Winter 2016 - Vol. 11, No. 4
 
Sitosterolemia and Anabaptist Groups

  Lars Anderson, B.A.
Research Assistant and Site Coordinator for CASCADE FH Registry
The Heart & Vascular Institute




In 1974, Drs. Ashim Bhattacharyya and William Connor described the unusual cases of two sisters of German and German-Swiss background presenting with tuberous and tendon xanthomas of the knees, feet, and hands.1 In addition to xanthomatosis, these sisters displayed only one other significant abnormality: the presence of high concentrations of plant sterols both in the bloodstream and in the aforementioned xanthoma lesions. Although the human diet includes a substantial amount of various plant sterols, a group of cholesterol-like, four-ringed organic compounds, these sterols are normally found only in trace amounts in the bloodstream and are not synthesized endogenously by animals. Bhattacharyya and Connor named the disease “beta-sitosterolemia” based on the predominant plant sterol found in the patients’ blood, and they suggested its genetic origin as a recessively inherited disorder.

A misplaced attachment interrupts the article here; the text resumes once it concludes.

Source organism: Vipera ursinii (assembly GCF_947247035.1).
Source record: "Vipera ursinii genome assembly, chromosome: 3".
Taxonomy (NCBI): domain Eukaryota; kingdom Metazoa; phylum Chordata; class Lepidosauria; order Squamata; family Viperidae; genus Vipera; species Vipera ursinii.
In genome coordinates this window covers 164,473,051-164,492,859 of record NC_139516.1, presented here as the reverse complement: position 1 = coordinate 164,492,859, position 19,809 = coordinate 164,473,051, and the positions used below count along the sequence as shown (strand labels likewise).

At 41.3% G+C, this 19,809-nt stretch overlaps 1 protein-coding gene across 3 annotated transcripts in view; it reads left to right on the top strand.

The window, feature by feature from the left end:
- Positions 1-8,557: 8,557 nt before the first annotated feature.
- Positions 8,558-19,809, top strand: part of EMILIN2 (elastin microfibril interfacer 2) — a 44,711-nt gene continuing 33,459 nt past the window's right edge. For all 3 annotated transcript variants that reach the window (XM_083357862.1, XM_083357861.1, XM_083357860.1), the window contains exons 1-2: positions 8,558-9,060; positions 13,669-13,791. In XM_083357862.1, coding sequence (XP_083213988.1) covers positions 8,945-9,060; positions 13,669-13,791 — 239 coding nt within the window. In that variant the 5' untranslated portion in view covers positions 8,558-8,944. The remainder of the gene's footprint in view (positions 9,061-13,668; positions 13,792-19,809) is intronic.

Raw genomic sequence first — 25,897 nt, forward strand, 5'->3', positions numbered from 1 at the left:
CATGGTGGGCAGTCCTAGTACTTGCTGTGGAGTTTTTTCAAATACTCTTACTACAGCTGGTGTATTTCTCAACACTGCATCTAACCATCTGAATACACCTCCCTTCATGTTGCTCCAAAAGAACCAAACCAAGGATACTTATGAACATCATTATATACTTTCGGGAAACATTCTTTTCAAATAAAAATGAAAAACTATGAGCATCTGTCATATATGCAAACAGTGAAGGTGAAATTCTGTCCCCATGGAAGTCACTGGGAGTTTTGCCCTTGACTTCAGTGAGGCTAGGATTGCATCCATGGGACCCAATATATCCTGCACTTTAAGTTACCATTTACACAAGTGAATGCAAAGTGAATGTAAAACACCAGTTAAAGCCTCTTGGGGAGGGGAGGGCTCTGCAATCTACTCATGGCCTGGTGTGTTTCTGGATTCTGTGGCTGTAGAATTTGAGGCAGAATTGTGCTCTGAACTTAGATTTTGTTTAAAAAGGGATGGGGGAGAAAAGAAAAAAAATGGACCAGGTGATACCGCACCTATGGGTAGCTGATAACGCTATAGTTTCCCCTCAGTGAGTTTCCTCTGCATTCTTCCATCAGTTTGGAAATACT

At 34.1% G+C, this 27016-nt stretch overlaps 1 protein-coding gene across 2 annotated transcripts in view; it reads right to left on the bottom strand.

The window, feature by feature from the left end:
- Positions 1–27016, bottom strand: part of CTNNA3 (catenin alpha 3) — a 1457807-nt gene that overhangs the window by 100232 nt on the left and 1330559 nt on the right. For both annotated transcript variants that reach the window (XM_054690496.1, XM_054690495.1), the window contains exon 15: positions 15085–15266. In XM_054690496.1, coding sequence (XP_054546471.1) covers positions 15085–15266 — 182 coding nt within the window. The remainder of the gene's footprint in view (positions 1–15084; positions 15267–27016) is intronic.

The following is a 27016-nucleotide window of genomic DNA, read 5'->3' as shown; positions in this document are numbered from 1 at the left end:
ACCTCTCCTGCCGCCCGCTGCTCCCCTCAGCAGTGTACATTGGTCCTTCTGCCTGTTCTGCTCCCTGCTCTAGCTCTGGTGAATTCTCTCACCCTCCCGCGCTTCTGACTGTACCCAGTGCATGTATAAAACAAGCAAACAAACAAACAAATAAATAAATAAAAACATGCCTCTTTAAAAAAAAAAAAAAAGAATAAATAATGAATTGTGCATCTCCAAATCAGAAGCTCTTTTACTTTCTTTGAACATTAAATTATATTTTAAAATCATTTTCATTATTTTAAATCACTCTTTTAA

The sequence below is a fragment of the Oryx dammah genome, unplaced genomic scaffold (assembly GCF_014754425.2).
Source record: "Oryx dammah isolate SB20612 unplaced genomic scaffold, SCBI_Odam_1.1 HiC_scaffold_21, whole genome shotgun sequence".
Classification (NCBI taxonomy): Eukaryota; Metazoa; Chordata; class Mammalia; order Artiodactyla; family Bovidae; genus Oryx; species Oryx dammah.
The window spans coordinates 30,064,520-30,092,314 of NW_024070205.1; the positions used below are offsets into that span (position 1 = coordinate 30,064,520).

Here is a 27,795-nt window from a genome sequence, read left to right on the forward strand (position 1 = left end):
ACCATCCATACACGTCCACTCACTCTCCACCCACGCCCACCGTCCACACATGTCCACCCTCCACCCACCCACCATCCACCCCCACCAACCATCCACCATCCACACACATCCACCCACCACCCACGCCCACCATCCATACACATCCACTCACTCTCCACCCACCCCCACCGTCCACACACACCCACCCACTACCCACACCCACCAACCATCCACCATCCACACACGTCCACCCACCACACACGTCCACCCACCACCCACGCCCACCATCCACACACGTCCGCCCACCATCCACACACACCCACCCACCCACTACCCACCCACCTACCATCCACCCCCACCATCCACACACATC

Seven years later, a group of investigators from Johns Hopkins University, the University of Oregon, and McGill University reported a case of sudden death from coronary atherosclerosis in a 13-year-old boy from an Amish family in Lancaster County, Pennsylvania.2 Five of the proband’s siblings displayed similar elevations in plant sterols and xanthomatosis, leading the investigators to conclude that sitosterolemia affected the family, and adding to two other isolated case reports from the United States and Europe that had been published since the first report.3,4 In 1997, sitosterolemia also appeared in the Hutterites, a communal group in North America with Germanic Anabaptist roots like the Amish and Mennonites. This was a case of sudden death due to coronary artery disease5,6 in a 5-year-old girl from a Canadian Hutterite community. The proband, two siblings, and a first cousin displayed marked elevations in plasma sitosterol, mirroring the Amish family described above.